How Exercise Helps Random Decision-Making

By on January 9, 2015 in Articles

We are still on the subject of random decision-making (as this is the theme of our website), and today we will look at yet another technique that help you make tough choices in important situations. Today’s technique is one that has been largely ignored in our culture: exercise.

Rising cases of obesity (even in children) and issues of joints, muscles, and blood circulation all owe themselves to an inactive lifestyle. Too much time sitting in the office and then in front of the television doesn’t only make us physically weak and lazy, but also impacts the brain negatively, which is not an optimal condition to be in if you need to make random decisions all the time.

Research shows that both regular exercise and sudden bursts of physical activity aid in decision-making.

Writers, intellectuals, and thinkers are regularly seen putting this technique into practice, i.e. whenever they are facing a tough challenge or need to think clearly, they go out for a walk (or a jog or bike ride). This increases blood flow to the brain, particularly to areas responsible for keeping you calm, helping you thinking ahead, and aiding you in decision-making.

This is exactly the same principle behind recess at school. Nowadays, more and more schools are actually moving towards a no-recess academic day. However, medical and psychological experts warn against this dangerous trend, simply because recess was made part of the school due to very important reasons. It will not help, as these schools think, to help children get done with their coursework and make them more studious.

Experts suggest that recess is actually a learning tool in itself, and the benefits of all that physical activity actually help to cement the knowledge that children learn in the classroom. Regard has to be given to children’s attention span. That is why in Japan, there is a break for up to 15 minutes after every hour for schoolchildren.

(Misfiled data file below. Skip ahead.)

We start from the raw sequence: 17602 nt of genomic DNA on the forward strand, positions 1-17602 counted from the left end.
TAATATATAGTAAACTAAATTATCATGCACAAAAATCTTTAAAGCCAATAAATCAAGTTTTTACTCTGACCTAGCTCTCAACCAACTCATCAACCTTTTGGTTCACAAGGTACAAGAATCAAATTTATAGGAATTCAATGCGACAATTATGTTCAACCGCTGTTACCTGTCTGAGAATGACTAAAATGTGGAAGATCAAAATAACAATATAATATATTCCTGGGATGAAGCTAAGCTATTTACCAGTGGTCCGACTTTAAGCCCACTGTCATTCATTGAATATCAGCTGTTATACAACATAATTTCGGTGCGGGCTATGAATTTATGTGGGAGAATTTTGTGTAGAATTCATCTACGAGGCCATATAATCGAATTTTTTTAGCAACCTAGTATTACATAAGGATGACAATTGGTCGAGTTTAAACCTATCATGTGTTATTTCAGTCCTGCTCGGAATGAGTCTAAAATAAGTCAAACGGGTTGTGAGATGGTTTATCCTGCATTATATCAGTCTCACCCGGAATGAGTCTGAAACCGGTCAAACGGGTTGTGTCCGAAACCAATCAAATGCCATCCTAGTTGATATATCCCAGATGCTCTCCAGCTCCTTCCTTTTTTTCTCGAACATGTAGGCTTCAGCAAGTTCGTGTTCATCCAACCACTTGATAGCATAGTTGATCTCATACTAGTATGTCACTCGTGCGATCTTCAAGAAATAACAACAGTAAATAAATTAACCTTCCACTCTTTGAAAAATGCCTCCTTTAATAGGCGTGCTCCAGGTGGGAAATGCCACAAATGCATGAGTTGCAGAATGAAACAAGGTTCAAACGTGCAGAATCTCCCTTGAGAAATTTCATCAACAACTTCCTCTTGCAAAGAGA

But that is not to say that exercise and physical activity is the domain of the young. Research suggests that you are never too old for exercise. In fact, in old age, blood circulation (especially to the brain) slows down. However, exercise can reverse this situation.

So, we have established the importance of exercise in random-decision making. It is even more beneficial for your thinking and cognition than mental exercise, such as doing puzzles or engaging in hobbies. But how do we get started?

The key is to go slow. If you try to run 25-miles or attempt the Tour de France in the first try, you will naturally fail. Instead, start with any exercise (jogging, brisk walking, or biking) for 25 to 30 minutes, 4 days a week.

However, it is essential that you exercise at the same time every day. This will make your body accustomed to the drill, and soon you will find it easy to increase the rigor and frequency of the workout.

Finally, try to make yourself more active in general life, such as climbing the stairs instead of using the elevator and making small shopping trips on foot.

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